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Posted on January 12, 2014, in Babies, Mothering, Preschoolers, Teens, Toddlers, Tweens and tagged , , , . Bookmark the permalink. 7 Comments.

  1. Well said! I do think there are day to day rewards too, and it’s not all waiting for years to come. It’s not all plain sailing by any means but I do feel I have a better, more harmonious relationship with my child, that is not dominated by yelling and threatening.

  2. True Growth Parenting

    Thank you for this! Your post had me nodding like one of those bobble head dogs that some people many (many!) years ago would put on the back shelf in their cars. Every time the car drove over a bump in the road, the dog would nod incessantly nod its head!

    Contrary to popular belief, gentle parenting isn’t for those who want the easy way out…its more suited to those who are in it for the long haul and want their children to truly grow up, rather than just growing older. There is a big difference between those two things.

  3. It makes me so sad that so many people see parenting styles as a recipe for certain behaviors rather than the way in which you relate to your child. I don’t gentle parent because of the results it gets (though I do agree that it does provide wonderful long term results). I gentle parent because it is the appropriate way to treat another human being.

  4. The problem is that people judge by actions and results that can be measured

  5. Love the gist of this, and it pretty much sums up my own attitude and reasons for parenting the way I do.
    Why speak about formula and medication in the way you do though calling them “easy decisions” and likening them to a quick fix and not in line with the ideas behind gentle parenting. There’s no need, you can totally have all the parenting values and aims that you discuss, and be a parent that uses formula or has made the decision to give your baby something to help with reflux, say.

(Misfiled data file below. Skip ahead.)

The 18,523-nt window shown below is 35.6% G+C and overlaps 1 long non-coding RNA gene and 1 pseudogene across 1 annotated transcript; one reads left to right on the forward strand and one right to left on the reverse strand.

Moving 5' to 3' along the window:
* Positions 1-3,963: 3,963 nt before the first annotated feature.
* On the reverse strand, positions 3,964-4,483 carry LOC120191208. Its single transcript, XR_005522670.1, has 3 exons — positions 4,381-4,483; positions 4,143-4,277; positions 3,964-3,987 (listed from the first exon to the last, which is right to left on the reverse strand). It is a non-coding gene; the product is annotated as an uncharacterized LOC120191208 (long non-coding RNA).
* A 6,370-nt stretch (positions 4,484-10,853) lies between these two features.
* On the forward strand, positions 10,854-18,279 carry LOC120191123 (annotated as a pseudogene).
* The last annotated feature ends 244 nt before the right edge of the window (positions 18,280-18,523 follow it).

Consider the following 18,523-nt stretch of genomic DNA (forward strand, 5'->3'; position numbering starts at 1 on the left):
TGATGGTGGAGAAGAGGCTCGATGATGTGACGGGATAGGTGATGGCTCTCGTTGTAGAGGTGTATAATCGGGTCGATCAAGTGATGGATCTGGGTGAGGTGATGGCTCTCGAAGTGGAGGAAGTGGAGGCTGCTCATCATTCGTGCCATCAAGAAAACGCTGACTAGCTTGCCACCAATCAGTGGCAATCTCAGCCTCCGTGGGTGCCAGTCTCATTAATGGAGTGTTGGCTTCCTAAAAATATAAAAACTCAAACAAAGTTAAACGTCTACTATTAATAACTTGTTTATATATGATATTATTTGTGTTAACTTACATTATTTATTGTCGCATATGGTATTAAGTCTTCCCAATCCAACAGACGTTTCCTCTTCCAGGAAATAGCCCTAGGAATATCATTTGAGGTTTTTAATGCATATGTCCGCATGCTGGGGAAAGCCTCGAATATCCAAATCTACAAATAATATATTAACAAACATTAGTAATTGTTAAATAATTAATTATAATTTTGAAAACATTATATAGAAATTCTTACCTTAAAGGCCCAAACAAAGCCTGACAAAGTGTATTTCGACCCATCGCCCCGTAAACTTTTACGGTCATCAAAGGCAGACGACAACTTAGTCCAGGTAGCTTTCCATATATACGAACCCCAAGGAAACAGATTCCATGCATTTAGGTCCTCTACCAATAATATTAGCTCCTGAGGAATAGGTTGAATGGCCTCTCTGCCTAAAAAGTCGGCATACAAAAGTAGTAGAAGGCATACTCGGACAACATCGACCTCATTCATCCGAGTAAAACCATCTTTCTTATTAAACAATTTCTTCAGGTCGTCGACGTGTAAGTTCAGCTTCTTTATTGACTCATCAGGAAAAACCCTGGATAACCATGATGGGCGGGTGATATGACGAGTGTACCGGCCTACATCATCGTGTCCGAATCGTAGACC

6. I agreed until I got to the formula and medication part. Don’t judge. You demean your own values when you take that stance. How do you know how much I struggled? I am selfish and self centered bc I had to go to formula after illness, colic and trying and feeling like a failure at breast feeding? That my child had sensory issues and colic and I carried him non stop for two years, until I burned out and was put on anti depressants? What do you know of my life or indeed those of many mothers who have special struggles that don’t come with the kind of pat judgemental responses that you and other experts give? My situation was unique. I persevered, I made a choice to stay at home with my special needs kid, I have used formula, I have sleep trained when I needed to but I put my kids first. I’m there for my kids first, last and every time they need me during the day. Nothing is perfect but at age 11 and 13 I have two boys now who are great kids who make great choices. The kid with special needs is today an honor student. We all enjoy each other’s company and I’m proud of how they turned out. it’s bc I invested in the early years – despite the formula feeding! Your parenting approach or that of any expert is founded on mostly common sense – not some grand secret. The true test of parenting rigor is not to be found among your garden variety parents crying about sleep and potty training. It’s to be found among mothers who are in the trenches of the special needs world – allergies, autism and mental health. Ask them about sacrifice, perseverance and hard hard choices made to turn life around for their families. Formula feeding and other “quick fixes” as you put it are irrelevant at that point. It’s this kind of unhelpful, unnecessarily rigid thinking that sours me to parenting experts.